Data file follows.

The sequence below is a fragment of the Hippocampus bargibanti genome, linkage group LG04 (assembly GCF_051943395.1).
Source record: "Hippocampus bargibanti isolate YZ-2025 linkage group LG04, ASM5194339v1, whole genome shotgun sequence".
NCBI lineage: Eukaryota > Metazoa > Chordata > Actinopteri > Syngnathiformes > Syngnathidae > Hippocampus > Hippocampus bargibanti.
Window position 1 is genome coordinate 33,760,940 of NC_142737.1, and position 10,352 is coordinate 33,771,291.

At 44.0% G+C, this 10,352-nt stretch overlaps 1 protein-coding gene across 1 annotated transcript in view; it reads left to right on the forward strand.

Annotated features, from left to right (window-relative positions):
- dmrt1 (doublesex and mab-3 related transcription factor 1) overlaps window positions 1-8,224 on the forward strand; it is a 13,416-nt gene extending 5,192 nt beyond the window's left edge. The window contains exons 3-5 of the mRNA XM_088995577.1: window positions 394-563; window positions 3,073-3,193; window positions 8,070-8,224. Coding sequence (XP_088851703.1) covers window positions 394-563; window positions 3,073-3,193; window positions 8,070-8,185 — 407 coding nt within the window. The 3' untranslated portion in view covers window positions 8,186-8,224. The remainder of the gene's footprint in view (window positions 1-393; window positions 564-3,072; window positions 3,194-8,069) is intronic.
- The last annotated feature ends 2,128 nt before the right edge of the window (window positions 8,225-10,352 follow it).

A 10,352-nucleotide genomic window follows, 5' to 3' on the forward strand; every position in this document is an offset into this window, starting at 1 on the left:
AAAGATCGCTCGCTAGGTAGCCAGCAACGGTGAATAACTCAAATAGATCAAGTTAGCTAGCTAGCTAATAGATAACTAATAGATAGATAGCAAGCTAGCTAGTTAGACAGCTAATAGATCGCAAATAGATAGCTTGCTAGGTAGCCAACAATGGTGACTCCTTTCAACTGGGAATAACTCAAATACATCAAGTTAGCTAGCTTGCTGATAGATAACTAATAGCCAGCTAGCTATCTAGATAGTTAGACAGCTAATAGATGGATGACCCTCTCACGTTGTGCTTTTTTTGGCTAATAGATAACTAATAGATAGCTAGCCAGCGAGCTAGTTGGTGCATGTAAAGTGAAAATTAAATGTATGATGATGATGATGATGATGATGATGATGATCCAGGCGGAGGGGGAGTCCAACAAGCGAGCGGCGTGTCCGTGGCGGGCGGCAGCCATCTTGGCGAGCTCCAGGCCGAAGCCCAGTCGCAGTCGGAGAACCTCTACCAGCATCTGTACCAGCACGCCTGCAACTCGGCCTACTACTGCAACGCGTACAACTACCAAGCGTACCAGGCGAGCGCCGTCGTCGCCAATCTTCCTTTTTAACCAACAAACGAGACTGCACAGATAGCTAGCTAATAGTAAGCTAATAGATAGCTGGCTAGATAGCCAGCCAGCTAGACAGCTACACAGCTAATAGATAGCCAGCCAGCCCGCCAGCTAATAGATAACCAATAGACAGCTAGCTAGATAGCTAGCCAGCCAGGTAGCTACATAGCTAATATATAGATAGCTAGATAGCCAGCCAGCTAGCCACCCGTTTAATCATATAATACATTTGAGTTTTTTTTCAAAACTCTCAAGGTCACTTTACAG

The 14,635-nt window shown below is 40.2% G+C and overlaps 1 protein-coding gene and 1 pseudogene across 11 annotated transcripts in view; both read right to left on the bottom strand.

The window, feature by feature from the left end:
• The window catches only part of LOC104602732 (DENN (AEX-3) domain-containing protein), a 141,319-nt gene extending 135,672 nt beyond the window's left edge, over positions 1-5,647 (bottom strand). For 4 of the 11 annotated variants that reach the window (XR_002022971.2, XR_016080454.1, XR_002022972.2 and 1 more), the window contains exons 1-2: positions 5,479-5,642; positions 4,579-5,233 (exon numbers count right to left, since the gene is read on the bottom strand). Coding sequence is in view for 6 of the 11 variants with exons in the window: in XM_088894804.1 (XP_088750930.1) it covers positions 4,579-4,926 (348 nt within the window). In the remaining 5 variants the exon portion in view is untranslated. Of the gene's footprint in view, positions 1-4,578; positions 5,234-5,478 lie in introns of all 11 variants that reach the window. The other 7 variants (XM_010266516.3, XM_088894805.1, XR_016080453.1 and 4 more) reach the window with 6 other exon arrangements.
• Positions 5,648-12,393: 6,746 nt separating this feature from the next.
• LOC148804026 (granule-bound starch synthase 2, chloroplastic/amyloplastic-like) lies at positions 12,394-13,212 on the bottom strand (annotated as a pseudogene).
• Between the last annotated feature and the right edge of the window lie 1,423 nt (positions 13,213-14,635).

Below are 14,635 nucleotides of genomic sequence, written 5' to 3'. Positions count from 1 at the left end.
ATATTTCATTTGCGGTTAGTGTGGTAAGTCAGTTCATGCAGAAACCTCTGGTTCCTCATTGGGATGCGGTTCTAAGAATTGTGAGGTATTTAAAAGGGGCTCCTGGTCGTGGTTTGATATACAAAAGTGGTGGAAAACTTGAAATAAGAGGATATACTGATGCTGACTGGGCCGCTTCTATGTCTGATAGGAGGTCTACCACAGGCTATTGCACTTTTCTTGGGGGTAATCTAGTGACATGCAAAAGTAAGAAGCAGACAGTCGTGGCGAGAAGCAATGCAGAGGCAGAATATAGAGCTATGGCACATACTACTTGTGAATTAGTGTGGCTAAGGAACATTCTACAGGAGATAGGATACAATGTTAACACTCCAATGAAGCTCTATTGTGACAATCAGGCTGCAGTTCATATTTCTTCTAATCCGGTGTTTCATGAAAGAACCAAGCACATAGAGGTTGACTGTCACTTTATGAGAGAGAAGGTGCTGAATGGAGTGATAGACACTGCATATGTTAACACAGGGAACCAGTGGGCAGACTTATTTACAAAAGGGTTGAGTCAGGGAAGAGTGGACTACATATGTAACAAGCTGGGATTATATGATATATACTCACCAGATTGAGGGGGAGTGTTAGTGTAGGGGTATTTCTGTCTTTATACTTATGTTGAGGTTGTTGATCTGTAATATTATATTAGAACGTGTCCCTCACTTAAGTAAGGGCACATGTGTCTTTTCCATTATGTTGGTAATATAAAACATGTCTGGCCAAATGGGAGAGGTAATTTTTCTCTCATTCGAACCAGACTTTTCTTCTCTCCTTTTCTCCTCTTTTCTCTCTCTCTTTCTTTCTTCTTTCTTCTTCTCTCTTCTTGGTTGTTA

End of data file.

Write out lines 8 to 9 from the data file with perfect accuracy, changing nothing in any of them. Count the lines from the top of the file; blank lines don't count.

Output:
- The last annotated feature ends 2,128 nt before the right edge of the window (window positions 8,225-10,352 follow it).

A 10,352-nucleotide genomic window follows, 5' to 3' on the forward strand; every position in this document is an offset into this window, starting at 1 on the left: